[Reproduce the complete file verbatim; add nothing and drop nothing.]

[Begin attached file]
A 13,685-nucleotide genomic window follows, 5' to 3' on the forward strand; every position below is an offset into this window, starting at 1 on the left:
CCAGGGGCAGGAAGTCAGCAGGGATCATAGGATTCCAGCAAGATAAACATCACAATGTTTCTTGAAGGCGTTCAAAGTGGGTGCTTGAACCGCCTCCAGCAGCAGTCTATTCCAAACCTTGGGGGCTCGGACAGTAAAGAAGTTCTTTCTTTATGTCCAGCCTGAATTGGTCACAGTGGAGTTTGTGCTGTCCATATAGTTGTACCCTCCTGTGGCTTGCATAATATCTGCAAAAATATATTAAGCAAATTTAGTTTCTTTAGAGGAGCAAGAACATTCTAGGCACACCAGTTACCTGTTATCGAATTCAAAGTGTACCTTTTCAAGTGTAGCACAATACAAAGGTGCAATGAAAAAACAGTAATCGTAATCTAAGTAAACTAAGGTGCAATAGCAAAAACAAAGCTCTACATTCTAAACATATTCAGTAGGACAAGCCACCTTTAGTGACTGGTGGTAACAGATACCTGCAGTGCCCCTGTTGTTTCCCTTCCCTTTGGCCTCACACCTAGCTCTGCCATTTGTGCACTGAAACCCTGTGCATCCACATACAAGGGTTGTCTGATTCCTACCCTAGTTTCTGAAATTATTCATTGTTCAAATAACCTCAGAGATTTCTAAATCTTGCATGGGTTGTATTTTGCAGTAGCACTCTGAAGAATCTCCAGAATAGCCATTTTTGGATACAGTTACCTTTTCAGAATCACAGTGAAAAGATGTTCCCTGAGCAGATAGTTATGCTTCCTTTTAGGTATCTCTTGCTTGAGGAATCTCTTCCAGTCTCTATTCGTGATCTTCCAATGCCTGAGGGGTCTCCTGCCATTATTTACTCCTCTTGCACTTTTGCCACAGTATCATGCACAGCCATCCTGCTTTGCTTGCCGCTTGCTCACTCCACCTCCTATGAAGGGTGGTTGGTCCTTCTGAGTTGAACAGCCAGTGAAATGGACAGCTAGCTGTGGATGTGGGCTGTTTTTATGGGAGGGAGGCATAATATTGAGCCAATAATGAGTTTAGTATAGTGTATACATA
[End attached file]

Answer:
A 13,685-nucleotide genomic window follows, 5' to 3' on the forward strand; every position below is an offset into this window, starting at 1 on the left:
CCAGGGGCAGGAAGTCAGCAGGGATCATAGGATTCCAGCAAGATAAACATCACAATGTTTCTTGAAGGCGTTCAAAGTGGGTGCTTGAACCGCCTCCAGCAGCAGTCTATTCCAAACCTTGGGGGCTCGGACAGTAAAGAAGTTCTTTCTTTATGTCCAGCCTGAATTGGTCACAGTGGAGTTTGTGCTGTCCATATAGTTGTACCCTCCTGTGGCTTGCATAATATCTGCAAAAATATATTAAGCAAATTTAGTTTCTTTAGAGGAGCAAGAACATTCTAGGCACACCAGTTACCTGTTATCGAATTCAAAGTGTACCTTTTCAAGTGTAGCACAATACAAAGGTGCAATGAAAAAACAGTAATCGTAATCTAAGTAAACTAAGGTGCAATAGCAAAAACAAAGCTCTACATTCTAAACATATTCAGTAGGACAAGCCACCTTTAGTGACTGGTGGTAACAGATACCTGCAGTGCCCCTGTTGTTTCCCTTCCCTTTGGCCTCACACCTAGCTCTGCCATTTGTGCACTGAAACCCTGTGCATCCACATACAAGGGTTGTCTGATTCCTACCCTAGTTTCTGAAATTATTCATTGTTCAAATAACCTCAGAGATTTCTAAATCTTGCATGGGTTGTATTTTGCAGTAGCACTCTGAAGAATCTCCAGAATAGCCATTTTTGGATACAGTTACCTTTTCAGAATCACAGTGAAAAGATGTTCCCTGAGCAGATAGTTATGCTTCCTTTTAGGTATCTCTTGCTTGAGGAATCTCTTCCAGTCTCTATTCGTGATCTTCCAATGCCTGAGGGGTCTCCTGCCATTATTTACTCCTCTTGCACTTTTGCCACAGTATCATGCACAGCCATCCTGCTTTGCTTGCCGCTTGCTCACTCCACCTCCTATGAAGGGTGGTTGGTCCTTCTGAGTTGAACAGCCAGTGAAATGGACAGCTAGCTGTGGATGTGGGCTGTTTTTATGGGAGGGAGGCATAATATTGAGCCAATAATGAGTTTAGTATAGTGTATACATA